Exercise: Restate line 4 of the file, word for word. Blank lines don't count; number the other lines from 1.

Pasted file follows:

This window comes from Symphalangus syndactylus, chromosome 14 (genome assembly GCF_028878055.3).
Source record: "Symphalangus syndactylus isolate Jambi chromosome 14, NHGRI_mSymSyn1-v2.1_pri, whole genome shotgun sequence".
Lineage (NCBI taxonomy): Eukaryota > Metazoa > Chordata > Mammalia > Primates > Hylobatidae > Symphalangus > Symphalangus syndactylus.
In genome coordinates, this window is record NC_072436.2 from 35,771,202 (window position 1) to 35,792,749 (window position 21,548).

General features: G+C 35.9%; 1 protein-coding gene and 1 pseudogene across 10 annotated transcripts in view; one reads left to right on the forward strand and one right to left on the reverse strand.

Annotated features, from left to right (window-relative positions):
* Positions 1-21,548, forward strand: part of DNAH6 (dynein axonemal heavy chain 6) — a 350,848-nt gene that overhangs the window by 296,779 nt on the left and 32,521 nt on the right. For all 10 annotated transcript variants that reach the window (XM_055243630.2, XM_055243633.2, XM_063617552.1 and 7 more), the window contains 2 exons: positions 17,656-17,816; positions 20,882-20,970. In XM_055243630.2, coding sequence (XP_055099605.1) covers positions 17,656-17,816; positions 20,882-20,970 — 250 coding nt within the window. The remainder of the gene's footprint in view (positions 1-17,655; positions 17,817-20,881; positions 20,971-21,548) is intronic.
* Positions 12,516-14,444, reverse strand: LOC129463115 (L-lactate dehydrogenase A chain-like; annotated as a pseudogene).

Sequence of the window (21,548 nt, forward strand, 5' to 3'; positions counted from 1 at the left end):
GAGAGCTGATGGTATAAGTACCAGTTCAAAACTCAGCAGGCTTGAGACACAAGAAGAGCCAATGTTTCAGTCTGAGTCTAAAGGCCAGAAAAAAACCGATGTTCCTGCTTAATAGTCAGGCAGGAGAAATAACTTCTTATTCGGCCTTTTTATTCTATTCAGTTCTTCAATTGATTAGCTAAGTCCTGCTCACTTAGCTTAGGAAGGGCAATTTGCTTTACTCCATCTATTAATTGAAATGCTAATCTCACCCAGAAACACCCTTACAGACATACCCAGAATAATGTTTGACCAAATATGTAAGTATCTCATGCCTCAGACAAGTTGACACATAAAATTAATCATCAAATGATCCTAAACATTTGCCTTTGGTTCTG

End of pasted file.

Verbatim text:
In genome coordinates, this window is record NC_072436.2 from 35,771,202 (window position 1) to 35,792,749 (window position 21,548).